The Department for Transport (DfT) has published plans outlining how it seeks to significantly increase the UK’s electric vehicle charging capacity.
Funding for the £1.6 billion Electric Vehicle Infrastructure Strategy has previously been announced. The DfT has now detailed exactly how the allocated money will be used.
At its core is the aim to have 300,000 public charging devices available by 2030. This represents a tenfold increase from the 30,000 currently installed across the country.
Tackling electric vehicle charging for the millions without access to off-street parking is a key part of the strategy.
Some £450 million will be used by the Local Electric Vehicle Infrastructure fund. This allows for local authorities to apply for money to deliver EV hubs and innovative on-street charging solutions.
An existing £950 million Rapid Charging Fund is intended to support the installation of fast-charging devices at motorway services. It expects to deliver 2,500 rapid-charging points by 2030, and 6,000 by 2035.
Charging operators will be mandated to provide customers with real-time data about the status of charge points. A 99 percent reliability rate for charging devices will also be expected.
A need for certainty for EV drivers
However, the lack of mandatory targets for the installation of charging devices has been criticised.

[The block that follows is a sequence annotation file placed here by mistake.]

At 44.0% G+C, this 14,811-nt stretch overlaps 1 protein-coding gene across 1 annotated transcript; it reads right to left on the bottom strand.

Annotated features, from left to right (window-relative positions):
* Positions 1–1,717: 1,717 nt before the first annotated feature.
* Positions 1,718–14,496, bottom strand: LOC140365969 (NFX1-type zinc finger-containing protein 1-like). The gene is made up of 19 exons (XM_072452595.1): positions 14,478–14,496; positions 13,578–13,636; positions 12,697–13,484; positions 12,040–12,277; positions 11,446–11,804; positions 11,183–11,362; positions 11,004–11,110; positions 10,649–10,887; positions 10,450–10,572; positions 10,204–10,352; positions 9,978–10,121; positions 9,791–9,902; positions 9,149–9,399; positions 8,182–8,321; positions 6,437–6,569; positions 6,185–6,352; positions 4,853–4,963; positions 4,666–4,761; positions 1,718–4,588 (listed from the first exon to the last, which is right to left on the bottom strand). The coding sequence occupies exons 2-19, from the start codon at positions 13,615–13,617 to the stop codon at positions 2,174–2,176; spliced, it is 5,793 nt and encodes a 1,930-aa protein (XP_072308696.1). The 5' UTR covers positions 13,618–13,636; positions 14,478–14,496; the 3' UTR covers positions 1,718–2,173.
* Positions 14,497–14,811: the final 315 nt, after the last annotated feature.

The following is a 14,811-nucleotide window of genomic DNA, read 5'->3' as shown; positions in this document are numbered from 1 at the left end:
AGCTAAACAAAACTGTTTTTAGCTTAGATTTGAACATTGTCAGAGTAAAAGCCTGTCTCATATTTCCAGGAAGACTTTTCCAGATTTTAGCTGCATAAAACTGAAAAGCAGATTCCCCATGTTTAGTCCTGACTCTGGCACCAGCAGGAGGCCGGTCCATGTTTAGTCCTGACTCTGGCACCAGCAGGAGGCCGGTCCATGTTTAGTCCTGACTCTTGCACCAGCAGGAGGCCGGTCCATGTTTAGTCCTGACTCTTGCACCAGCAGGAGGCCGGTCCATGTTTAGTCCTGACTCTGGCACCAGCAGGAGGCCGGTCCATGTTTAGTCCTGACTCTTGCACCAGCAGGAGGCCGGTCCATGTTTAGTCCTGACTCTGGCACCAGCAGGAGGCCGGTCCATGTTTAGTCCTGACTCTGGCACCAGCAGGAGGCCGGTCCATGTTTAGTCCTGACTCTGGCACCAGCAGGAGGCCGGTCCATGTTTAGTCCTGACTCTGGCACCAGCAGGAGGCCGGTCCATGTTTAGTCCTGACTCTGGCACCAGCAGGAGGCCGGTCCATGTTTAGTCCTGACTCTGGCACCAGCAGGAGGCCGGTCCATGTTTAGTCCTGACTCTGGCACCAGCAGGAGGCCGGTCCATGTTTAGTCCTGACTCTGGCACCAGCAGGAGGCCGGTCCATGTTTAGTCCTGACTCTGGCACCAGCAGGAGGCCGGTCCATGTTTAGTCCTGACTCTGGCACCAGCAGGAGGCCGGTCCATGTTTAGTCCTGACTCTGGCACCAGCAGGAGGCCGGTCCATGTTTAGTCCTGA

Mike Hawes, SMMT chief executive, said: “Every stakeholder will have to play their part in this transition but, if industry and consumers are to have the certainty they need to invest, commensurate and binding targets must be set for infrastructure provision. Deployed nationally and at pace, this expansion would give drivers confidence they will be able to charge as easily as they would refuel, wherever they are.”
Paul Wilcox, managing director of Vauxhall, commented: “Whilst we welcome the Government’s Electric Vehicle Infrastructure Strategy, we feel that it is a missed opportunity to provide certainty to customers by mandating binding targets on the roll-out of the charging infrastructure in the UK.
“It is essential that infrastructure keeps pace with market demand, or in fact leads demand, to remove any customer fears of ‘charging anxiety’ and accelerate the electrification of Britain’s roads as quickly as possible.”